"The least-effective first-date film since 'Audition'"
Imagine “The Night Porter” without the warmth and human kindness and you have the acclaimed Italian import “Don’t Move,” in which we are meant to sympathize with the tortured memories of a character so self-centered and hateful that even the most peaceful audience members will feel the urge to punch him in the face.This character is Timoteo (Sergio Castellitto, who also wrote and directed the film), a upper-crust surgeon who, as the film opens, learns that his beloved daughter has been in a serious accident and is undergoing emergency surgery at his hospital. While waiting for news of her condition, he has a series of flashbacks from about fifteen years later when his car broke down in a small rural town and the destitute Italia (Penelope Cruz) offered him the use of her phone. He gratefully repays this favor by violently raping her in a drunken haze before returning home to his impossibly glamorous wife (Claudia Gerini). The next day, he returns to Italia, apologizes profusely and then sort of rapes her again. Thus begins a twisted relationship in which Timoteo gets to relieve all of his tensions on poor Italia and she seems to gladly accept them. Inevitably, Italia gets pregnant and when Timoteo is about to confess everything to his wife before leaving her, the missus surprises him with an announcement of her own–an announcement that will lead to tragedy for Italia and vague discontent on Timoteo’s part for the loss of his favorite punching bag.<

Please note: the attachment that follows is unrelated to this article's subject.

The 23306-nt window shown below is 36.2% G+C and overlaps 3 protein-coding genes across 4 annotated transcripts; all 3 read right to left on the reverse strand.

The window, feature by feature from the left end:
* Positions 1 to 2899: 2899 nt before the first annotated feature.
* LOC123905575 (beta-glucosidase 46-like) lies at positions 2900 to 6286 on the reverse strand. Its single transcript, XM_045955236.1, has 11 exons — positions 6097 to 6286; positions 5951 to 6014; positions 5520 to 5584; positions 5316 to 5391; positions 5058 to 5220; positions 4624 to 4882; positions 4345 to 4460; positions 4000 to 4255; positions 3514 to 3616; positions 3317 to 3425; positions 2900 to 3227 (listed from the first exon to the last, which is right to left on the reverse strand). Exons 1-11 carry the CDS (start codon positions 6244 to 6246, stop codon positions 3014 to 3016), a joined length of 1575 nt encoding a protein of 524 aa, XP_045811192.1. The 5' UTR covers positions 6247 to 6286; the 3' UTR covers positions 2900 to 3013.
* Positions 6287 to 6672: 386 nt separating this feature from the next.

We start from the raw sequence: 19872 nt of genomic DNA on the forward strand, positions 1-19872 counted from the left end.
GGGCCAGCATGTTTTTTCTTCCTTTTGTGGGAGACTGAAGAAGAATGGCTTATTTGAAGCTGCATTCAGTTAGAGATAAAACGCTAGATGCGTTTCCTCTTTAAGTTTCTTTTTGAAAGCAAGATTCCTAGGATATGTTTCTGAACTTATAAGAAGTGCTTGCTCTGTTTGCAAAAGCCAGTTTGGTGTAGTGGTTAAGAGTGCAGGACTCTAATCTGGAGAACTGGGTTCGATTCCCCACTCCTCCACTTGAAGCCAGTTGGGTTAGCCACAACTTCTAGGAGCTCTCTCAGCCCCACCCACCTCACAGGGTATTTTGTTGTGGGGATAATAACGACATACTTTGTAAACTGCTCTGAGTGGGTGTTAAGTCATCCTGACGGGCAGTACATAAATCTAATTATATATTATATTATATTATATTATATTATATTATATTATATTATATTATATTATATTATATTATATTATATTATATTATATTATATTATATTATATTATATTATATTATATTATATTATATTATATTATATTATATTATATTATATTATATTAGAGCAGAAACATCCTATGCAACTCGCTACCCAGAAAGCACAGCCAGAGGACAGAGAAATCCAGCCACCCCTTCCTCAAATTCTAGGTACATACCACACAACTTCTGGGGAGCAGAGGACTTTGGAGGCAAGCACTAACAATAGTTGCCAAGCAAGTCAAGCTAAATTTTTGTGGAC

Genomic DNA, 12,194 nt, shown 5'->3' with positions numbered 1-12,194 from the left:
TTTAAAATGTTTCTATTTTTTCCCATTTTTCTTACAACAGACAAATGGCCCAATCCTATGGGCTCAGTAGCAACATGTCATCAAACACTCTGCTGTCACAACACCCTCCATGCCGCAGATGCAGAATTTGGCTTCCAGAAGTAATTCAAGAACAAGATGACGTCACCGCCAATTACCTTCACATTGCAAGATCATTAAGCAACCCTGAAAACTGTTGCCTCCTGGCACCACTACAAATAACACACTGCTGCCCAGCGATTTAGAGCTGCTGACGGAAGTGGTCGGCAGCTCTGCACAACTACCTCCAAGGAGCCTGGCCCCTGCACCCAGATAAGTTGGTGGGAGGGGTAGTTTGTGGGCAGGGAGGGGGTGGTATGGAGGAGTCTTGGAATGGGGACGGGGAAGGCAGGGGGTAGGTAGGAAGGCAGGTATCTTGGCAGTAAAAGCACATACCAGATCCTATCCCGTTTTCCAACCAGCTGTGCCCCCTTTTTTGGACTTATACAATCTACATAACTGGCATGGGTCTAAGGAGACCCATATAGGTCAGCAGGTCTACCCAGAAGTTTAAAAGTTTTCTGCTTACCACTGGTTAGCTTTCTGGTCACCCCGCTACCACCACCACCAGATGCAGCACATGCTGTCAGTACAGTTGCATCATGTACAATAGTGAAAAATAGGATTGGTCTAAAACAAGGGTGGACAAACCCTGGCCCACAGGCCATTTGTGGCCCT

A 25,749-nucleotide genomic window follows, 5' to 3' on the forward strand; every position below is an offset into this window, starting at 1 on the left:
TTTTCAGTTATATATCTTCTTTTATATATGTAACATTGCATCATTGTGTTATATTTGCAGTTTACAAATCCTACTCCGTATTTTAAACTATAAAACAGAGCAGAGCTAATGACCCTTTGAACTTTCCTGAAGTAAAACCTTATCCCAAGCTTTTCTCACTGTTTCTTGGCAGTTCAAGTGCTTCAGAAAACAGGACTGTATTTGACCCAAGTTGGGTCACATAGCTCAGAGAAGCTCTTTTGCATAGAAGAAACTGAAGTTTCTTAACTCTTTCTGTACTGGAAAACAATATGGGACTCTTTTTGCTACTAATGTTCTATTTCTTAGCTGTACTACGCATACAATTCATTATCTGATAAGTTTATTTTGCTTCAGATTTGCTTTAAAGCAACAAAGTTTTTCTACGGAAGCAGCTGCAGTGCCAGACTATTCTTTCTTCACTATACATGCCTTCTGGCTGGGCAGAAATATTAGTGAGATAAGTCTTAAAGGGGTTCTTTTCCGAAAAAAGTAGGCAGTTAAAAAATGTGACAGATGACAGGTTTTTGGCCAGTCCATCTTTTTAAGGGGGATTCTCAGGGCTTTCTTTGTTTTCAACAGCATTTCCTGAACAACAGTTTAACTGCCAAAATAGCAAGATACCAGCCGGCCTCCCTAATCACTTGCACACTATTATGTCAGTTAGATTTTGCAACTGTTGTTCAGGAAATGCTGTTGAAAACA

Okay, I may be reading the film a little more harshly than Castellitto intended–then again, after reading the press notes that claim that the film is “perhaps the most existentially drawn sexual drama since ‘Last Tango in Paris” and which refer to Timoteo as “a sensitive, angst-ridden male soul in mid-life crisis” and Italia as “a wretchedly poor and lonely woman who has never experienced real love in her life,” maybe not. All I know is that there wasn’t a single moment in which I found Timoteo to be anything other than a colossal jerk–this wouldn’t have necessarily been a bad thing if Castellitto had figured out a way to make him an interesting jerk instead of the hateful thug that he comes off as.This is an even bigger shame when you begin to realize that “Don’t Move” also features the single best work to date from Penelope Cruz, proving that she is more than just an awesomely pretty face with a powerful and moving performance–so good, in fact, that it almost (but not quite) single-handedly makes the film worth watching just to see it.<